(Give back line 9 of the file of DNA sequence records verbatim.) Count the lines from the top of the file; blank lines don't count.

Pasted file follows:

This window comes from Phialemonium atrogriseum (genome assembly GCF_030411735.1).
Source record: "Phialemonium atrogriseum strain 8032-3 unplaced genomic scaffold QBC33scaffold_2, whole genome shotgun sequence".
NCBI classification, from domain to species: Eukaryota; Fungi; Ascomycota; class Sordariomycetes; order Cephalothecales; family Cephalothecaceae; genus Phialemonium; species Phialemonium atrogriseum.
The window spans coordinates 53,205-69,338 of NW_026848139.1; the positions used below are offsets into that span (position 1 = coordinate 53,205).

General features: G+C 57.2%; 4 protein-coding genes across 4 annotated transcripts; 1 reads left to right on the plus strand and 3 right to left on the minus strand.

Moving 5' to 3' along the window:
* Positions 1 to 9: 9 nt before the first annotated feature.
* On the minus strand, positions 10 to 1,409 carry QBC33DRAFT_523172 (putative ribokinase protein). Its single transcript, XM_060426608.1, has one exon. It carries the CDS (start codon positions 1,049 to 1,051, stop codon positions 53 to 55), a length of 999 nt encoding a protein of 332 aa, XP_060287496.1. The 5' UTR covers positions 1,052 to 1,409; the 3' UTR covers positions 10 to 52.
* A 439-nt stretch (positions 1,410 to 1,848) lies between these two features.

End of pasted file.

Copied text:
* A 439-nt stretch (positions 1,410 to 1,848) lies between these two features.